Jewish Hearts

A Study of Dynamic Ethnicity in the United States and the Soviet Union

By Betty N. Hoffman

Subjects: Jewish Studies
Series: SUNY series in Oral and Public History
Paperback : 9780791449462, 308 pages, April 2001
Hardcover : 9780791449455, 308 pages, April 2001

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Table of contents

LIST OF ILLUSTRATIONS

ACKNOWLEDGMENTS

INTRODUCTION

 

Definitions and Demographics
Russian Jews
Soviet Jews
American Jews
Sources of Information
"The Literature"
Theoretical Analysis in a Complex World

 

PART I. THE TRANSFORMATION OF JEWISH LIFE IN TWO CONTEXTS, 1881-1970

1. The Old Country

 

Ethnicity and Anti-Semitism: Critical Boundaries
Assassination
Politics and Power
Religion and Ideology: The Basis for Social Cohesion
Education
Economic Production under Anti-Semitic Pressure
War, Chaos, and Change
Revolution

 

2. The Search for a Niche in the Soviet World

 

New Incentives, New Constraints, and Anti-Semitism
The Consolidation of Communist Power
The Decimation of Religious Practice: Silence as a Strategy
Education for the New Economy
The Great Patriotic War: The Decimation of the Jews
Discrimination at Home, Support for Israel Abroad
Stalin's Final Terror
The Post-Stalin Era
The Six Day War
Beyond Silence: Moving toward a Positive Jewish Ethnicity

 

3. Die Goldene Medine: The Golden Land

 

Hartford: The Challenge of the New World
Yiddishkeit in Hartford: The Immigrant Neighborhood
Adapting to the Hartford Political System
Religious Practice: The Defining Ethnic Marker
Kinship and Social Structure
Education and Americanization: New Secular Trends
Searching for Economic Security
The Beginning of Immigration Restriction

 

4. The Consolidation of the Hartford Community

 

The Area of Second Settlement
The Depression and Anti-Semitism: Limiting the Refugees
World War II and the Aftermath"
Transitions in the Postwar Period
The Six Day War: The American Jewish Response
"Save Soviet Jewry"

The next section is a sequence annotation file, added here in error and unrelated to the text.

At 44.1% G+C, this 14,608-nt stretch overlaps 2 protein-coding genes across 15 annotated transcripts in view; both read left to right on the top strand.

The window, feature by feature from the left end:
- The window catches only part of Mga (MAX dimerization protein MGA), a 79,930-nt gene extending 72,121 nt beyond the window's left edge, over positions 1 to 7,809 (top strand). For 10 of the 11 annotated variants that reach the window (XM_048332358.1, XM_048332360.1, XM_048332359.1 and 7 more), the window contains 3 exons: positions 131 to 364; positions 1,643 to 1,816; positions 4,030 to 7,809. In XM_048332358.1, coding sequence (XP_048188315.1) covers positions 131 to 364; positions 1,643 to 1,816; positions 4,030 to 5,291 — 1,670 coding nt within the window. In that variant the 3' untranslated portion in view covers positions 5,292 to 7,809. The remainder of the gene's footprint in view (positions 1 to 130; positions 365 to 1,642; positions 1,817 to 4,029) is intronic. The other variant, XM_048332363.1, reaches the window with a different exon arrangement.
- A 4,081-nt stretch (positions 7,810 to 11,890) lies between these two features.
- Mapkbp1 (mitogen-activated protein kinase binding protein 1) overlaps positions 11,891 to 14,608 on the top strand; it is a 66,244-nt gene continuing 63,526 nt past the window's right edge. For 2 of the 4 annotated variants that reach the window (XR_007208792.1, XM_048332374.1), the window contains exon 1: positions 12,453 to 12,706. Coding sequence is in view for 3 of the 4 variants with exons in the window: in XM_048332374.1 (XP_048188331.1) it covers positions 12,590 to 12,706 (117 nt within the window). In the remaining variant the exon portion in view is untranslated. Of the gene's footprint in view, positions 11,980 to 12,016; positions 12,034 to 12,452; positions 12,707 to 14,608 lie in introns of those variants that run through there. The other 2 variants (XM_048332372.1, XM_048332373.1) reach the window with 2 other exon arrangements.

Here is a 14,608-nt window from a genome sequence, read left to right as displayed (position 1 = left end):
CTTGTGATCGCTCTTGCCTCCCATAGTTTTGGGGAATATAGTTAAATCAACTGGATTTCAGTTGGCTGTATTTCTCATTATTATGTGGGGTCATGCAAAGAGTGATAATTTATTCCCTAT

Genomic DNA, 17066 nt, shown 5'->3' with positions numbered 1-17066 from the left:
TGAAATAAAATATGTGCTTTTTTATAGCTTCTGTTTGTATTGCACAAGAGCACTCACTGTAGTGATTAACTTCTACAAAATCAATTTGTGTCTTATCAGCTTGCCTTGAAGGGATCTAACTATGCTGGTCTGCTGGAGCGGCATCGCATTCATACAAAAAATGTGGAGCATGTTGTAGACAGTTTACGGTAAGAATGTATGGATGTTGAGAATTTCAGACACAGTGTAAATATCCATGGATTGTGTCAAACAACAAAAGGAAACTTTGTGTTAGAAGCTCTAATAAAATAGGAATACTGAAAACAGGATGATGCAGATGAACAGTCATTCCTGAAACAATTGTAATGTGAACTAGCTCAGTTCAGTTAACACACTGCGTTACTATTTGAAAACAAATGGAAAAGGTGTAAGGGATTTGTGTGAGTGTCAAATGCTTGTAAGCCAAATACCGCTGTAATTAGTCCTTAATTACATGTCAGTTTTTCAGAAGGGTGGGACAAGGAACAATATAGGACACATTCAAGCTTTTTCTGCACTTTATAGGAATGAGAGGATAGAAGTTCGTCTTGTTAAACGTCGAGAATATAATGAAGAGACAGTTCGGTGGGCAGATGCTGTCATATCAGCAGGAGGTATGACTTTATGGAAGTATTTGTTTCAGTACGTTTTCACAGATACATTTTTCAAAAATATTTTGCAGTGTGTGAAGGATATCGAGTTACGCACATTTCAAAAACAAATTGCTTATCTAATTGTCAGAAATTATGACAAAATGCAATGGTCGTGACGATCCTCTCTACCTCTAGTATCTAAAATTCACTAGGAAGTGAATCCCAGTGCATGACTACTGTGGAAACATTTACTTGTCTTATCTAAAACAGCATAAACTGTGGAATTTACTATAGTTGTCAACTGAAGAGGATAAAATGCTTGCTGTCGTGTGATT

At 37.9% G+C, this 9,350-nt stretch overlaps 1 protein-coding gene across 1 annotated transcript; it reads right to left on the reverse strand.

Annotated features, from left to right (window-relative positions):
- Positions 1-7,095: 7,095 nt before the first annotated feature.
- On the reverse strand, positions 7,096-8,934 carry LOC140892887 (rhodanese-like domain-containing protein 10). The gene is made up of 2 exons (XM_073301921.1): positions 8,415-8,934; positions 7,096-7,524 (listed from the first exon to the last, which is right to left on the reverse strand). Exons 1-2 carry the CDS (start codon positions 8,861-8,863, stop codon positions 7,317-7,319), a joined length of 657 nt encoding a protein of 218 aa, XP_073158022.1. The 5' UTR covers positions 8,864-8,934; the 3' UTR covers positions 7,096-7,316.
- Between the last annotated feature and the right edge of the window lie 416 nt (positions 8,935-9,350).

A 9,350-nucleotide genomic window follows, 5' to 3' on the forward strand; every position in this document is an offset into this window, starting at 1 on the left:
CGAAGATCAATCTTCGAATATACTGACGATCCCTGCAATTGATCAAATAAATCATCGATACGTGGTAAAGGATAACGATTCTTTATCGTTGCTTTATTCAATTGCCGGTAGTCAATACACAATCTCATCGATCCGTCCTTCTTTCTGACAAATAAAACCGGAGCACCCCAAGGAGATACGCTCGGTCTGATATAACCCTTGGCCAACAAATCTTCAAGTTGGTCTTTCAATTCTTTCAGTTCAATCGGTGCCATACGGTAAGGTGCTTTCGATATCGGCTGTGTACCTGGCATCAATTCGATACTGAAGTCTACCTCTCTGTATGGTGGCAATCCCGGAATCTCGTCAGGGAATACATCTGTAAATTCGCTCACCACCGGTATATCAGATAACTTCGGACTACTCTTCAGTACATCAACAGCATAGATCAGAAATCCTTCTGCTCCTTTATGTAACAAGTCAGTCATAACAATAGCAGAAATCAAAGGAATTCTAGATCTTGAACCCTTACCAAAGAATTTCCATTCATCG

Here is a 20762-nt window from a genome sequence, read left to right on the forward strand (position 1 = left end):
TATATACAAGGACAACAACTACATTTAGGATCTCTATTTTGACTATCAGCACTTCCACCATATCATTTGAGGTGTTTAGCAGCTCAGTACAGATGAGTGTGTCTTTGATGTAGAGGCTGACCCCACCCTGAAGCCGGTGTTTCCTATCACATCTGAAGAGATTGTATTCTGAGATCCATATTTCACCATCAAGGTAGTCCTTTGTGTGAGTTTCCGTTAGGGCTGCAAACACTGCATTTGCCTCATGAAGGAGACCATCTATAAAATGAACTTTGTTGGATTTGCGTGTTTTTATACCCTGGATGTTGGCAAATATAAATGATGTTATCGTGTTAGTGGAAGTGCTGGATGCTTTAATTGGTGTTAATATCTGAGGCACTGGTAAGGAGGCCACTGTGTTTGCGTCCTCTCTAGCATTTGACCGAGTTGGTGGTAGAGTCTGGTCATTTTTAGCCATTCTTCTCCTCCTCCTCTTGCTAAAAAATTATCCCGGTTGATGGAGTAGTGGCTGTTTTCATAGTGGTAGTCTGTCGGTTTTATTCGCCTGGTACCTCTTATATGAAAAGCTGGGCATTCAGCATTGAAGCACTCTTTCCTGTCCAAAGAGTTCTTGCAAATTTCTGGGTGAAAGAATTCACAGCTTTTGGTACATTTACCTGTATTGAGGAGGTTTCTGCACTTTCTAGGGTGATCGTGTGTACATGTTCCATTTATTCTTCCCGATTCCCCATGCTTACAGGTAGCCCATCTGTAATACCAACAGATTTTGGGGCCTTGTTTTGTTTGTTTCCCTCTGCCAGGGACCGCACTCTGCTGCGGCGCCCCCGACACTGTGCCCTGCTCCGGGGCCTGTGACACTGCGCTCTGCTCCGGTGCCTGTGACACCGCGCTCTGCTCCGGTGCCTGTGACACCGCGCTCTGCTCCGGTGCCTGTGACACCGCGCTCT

PART II. EGYPT AND THE EXODUS, 1990-1984

5. Egypt

 

Shifting Identities
Enduring Daily Life in the U.S.S.R.
The Politicization of Soviet Jewry

 

6. Jewish Identity

 

Ethnic Ambivalence
Remnants of Behavior
Accepting Ethnic Identity and Shifting to Action

 

7. Ethnicity: In the Community, at School, and at Work

 

Remnants of Jewish Community
Shrinking Educational Opportunities for the Children
The Threat of Economic Limitations for the Children

 

8. The Exodus

 

Breaking Old Patterns
Gathering Courage and Information
Emigration: Moving through the Process
A Soviet Jewish Analysis of Refusal
Wandering in the Wilderness: The Transition

 

PART III. THE PROMISED LAND, 1975-1984

9. Selecting New Strategies for the New World

 

Hartford: The New Context
Initial Preoccupations: Interpreting the Alternatives
The Volunteers: A Personal Invitation to Jewish Community

 

10. Incorporating New Variables

 

Education: Making Critical Choices for the Children
Economic Production: Encountering the Capitalist System
Alternatives in Economic Production

 

11. Involvement with Community Life

 

Kinship and Personal Contacts
Social Structure and Community
"American Politics Is One of the Best Entertainments"

 

12. Religion and Identity in the Promised Land

 

Initial Expectations
Reported Jewish Behaviors
Expressions of Jewish Identity
The Affiliated
The Unaffiliated with "Jewish Hearts"
Rejecting Ascription
"There is Judaism in Us So Deep Inside That, When It Matters, It Comes Out; but When It Doesn't, It's Buried"

 

CONCLUSION

 

Who Am I?
Where Do I Fit into This New World?
What Does It Mean to Be a Jew Now?

 

NOTES

SELECTED BIBLIOGRAPHY

INDEX

Compares the experiences of Soviet/Russian Jewish immigrants to the U.S. during two different time frames.

Description

This ethnographic study compares and contrasts the changing ethnic identity of those Russian Jews who settled in Hartford, Connecticut between 1881 and 1930 with that of the Soviet Jews who remained in Russia after the Revolution, became Soviet citizens, and emigrated after 1975. Although both groups were labeled "Jews," their internal definitions of what constituted being Jewish and their personal experiences were radically different. Using both archival and contemporary oral histories, Betty N. Hoffman traces the stories of real people whose lives and choices were affected by both their ethnic identity and the larger movements around them as they made new homes in the United States.

Betty N. Hoffman is Adjunct Assistant Professor of Anthropology at Central Connecticut State University, Adjunct Instructor of Anthropology and Social Science at Saint Joseph College, and Project Director of Witness to War: 1941–1945: The Soviet Jewish Experience at the Jewish Historical Society of Greater Hartford.

Reviews

"The book provides detailed accounts of various aspects of life in the former U.S.S.R. and the adjustment process in the U. S., especially Hartford. It provides a good background as to how changes in both Russia and America affected the 'old' East European American Jewish community and the ex-Soviet 'New Americans.' " — Walter P. Zenner, editor of Persistence and Flexibility: Anthropological Perspectives on the American Jewish Experience